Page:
Alumna Receives UIC Achievement Award
As a physical therapy professor and public health administrator, Kathryn Roach brings a healing touch to transformational research
Kathryn Roach (PhD ’91) views the story of her career in physical therapy as having two interrelated chapters. And she is quick to credit UIC with playing an essential role in both. In the first chapter, she was in clinical practice for 14 years in settings ranging from the burn unit of the old Cook County Hospital to home visits as a physical therapist. “I worked with people as they fought to regain their ability to fully participate in their lives,” Roach said. “It was an enormous honor.” She was trained for that role in the second-ever physical therapy class offered at UIC’s College of Applied Health Sciences, meeting in classrooms in an old building next to what became the Medical Library. “We watched the construction from our classroom windows, and the construction workers watched us practice our clinical skills,” Roach recalled. “Little did I know that years later I would spend many, many hours in that same Medical Library doing dissertation work.”
In fact, she never imagined herself leaving clinical practice, but an interest in research led to her second chapter. She returned to the UIC School of Public Health to pursue a PhD in Epidemiology. “At that point in time, the practice of physical therapy was primarily guided by the medical model of disease care,” Roach said. “The theories, models and methods I was exposed to in the School Public Health expanded my perspectives on health and health care enormously. The concept of health as more than the absence of disease was totally consistent with my experiences as a physical therapist. The idea that you could identify factors that could increase or decrease the risk of health outcomes and that those factors occurred at both the individual and population levels made enormous sense to me.”
Roach was inspired by the possibility of identifying factors that could be modified to promote health and prevent disease in the context of physical therapy. Since completing her PhD 18 years ago, she says the profession of physical therapy has moved to embrace many of the ideas she first learned about in the School of Public Health. “The physical therapy profession has adopted The WHO International Classification of Functioning, Disability and Health as a guiding framework for practice,” Roach said. Physical therapist researchers continue to use epidemiologic methods to produce the research evidence needed to guide practice. “I am very grateful that my education in Public Health put me on the cutting edge of important developments.”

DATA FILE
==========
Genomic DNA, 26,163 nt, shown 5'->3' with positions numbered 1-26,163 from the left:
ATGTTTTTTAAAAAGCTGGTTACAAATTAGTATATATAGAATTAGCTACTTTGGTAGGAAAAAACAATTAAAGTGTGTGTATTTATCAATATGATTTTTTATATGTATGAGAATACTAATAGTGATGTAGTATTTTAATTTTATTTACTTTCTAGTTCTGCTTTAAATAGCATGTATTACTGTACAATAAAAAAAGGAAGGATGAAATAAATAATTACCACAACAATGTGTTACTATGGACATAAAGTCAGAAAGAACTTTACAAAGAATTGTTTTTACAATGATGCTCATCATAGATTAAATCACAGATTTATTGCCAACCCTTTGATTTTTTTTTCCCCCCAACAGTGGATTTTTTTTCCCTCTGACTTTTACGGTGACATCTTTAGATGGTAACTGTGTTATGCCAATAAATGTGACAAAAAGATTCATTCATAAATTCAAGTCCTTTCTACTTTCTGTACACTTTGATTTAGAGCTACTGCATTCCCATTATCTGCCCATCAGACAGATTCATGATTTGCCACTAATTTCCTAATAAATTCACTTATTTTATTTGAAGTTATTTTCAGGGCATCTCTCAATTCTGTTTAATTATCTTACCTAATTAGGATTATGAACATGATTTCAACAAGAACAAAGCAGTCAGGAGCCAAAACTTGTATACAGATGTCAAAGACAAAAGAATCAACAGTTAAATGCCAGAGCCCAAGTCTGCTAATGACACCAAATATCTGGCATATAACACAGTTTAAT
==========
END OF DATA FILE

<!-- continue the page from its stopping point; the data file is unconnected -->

Roach learned to take a broader view of health and illness, and explored the possibilities of preventing and treating disabilities. “As much as I loved the first chapter of my career, I think I have loved the second chapter even more…. I went into academics to participate in clinical research. What I did not anticipate was how much I would love teaching,” Roach said, now a professor of physical therapy at the University of Miami’s Miller School of Medicine, as well as vice chair for research and acting vice chair for PhD studies.
As a clinician, she realized that physical therapists need better ways to measure patients’ functional outcomes, and she has been involved in developing a range of widely used measures. She helped develop and test the Clinical Performance Index, used to assess physical therapy students during their clinical experiences. Because of skills she acquired during her PhD work, she served as the methodologist on exercise intervention studies of patients with Alzheimer’s disease, spinal cord injury and lower limb loss.
Roach also attended to the restorative powers of giving back. Roach, a member of the School of Public Health’s Legacy Society, has been a longtime supporter to both the College of Applied Health Sciences and the School of Public Health. She established the Donna Roach Scholarship at UIC, named for her mother’s “courage and persistence.” Although her mother’s father thought it a waste of time and money for a woman to go to college, her mother was determined. UIC was where her parents met—both the first in their families to graduate from college.
On October 24, 2019, Roach was awarded the UIC’s Alumni Achievement Award. This is the highest honor bestowed upon alumni by the University of Illinois at Chicago Alumni Association and is given to alumni who have attained outstanding success and national or international distinction in their chosen profession or life’s work. Ronald Hershow, director of the division of epidemiology and biostatistics said, “It was a real honor to celebrate Dr. Roach’s award with the UIC Alumni Community. She has accomplished a great deal in her career and we appreciate the many contributions she has made to the field of Public Health and Physical Therapy. This is a wonderful recognition of Dr. Roach’s hard work and success and is a testament to the importance of cross-disciplinary approaches to advancing the public’s health.”